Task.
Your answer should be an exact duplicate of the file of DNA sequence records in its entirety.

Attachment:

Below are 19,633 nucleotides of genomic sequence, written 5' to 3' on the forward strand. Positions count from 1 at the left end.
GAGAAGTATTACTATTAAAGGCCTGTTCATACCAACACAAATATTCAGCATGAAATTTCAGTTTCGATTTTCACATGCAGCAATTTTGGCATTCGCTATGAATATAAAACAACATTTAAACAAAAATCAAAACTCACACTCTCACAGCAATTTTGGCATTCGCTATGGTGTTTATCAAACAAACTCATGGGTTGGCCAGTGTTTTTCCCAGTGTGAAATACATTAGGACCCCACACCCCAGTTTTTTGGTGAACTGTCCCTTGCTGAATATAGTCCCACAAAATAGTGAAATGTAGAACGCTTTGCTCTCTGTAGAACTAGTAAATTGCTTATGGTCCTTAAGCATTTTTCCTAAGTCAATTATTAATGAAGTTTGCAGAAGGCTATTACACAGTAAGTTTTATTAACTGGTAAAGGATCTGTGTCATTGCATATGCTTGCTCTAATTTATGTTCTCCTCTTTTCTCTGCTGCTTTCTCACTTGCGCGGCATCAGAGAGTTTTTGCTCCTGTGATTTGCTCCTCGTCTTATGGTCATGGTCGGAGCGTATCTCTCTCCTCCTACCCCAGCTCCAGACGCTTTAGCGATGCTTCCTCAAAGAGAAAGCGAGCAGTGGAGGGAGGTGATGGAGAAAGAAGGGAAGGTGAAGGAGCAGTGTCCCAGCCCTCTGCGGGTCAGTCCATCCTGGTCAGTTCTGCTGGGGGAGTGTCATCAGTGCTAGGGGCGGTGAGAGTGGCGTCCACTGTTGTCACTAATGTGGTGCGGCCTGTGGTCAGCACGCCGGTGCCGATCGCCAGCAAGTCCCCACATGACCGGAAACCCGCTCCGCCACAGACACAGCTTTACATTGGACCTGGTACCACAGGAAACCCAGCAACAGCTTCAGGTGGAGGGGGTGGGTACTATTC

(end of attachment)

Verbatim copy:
Below are 19,633 nucleotides of genomic sequence, written 5' to 3' on the forward strand. Positions count from 1 at the left end.
GAGAAGTATTACTATTAAAGGCCTGTTCATACCAACACAAATATTCAGCATGAAATTTCAGTTTCGATTTTCACATGCAGCAATTTTGGCATTCGCTATGAATATAAAACAACATTTAAACAAAAATCAAAACTCACACTCTCACAGCAATTTTGGCATTCGCTATGGTGTTTATCAAACAAACTCATGGGTTGGCCAGTGTTTTTCCCAGTGTGAAATACATTAGGACCCCACACCCCAGTTTTTTGGTGAACTGTCCCTTGCTGAATATAGTCCCACAAAATAGTGAAATGTAGAACGCTTTGCTCTCTGTAGAACTAGTAAATTGCTTATGGTCCTTAAGCATTTTTCCTAAGTCAATTATTAATGAAGTTTGCAGAAGGCTATTACACAGTAAGTTTTATTAACTGGTAAAGGATCTGTGTCATTGCATATGCTTGCTCTAATTTATGTTCTCCTCTTTTCTCTGCTGCTTTCTCACTTGCGCGGCATCAGAGAGTTTTTGCTCCTGTGATTTGCTCCTCGTCTTATGGTCATGGTCGGAGCGTATCTCTCTCCTCCTACCCCAGCTCCAGACGCTTTAGCGATGCTTCCTCAAAGAGAAAGCGAGCAGTGGAGGGAGGTGATGGAGAAAGAAGGGAAGGTGAAGGAGCAGTGTCCCAGCCCTCTGCGGGTCAGTCCATCCTGGTCAGTTCTGCTGGGGGAGTGTCATCAGTGCTAGGGGCGGTGAGAGTGGCGTCCACTGTTGTCACTAATGTGGTGCGGCCTGTGGTCAGCACGCCGGTGCCGATCGCCAGCAAGTCCCCACATGACCGGAAACCCGCTCCGCCACAGACACAGCTTTACATTGGACCTGGTACCACAGGAAACCCAGCAACAGCTTCAGGTGGAGGGGGTGGGTACTATTC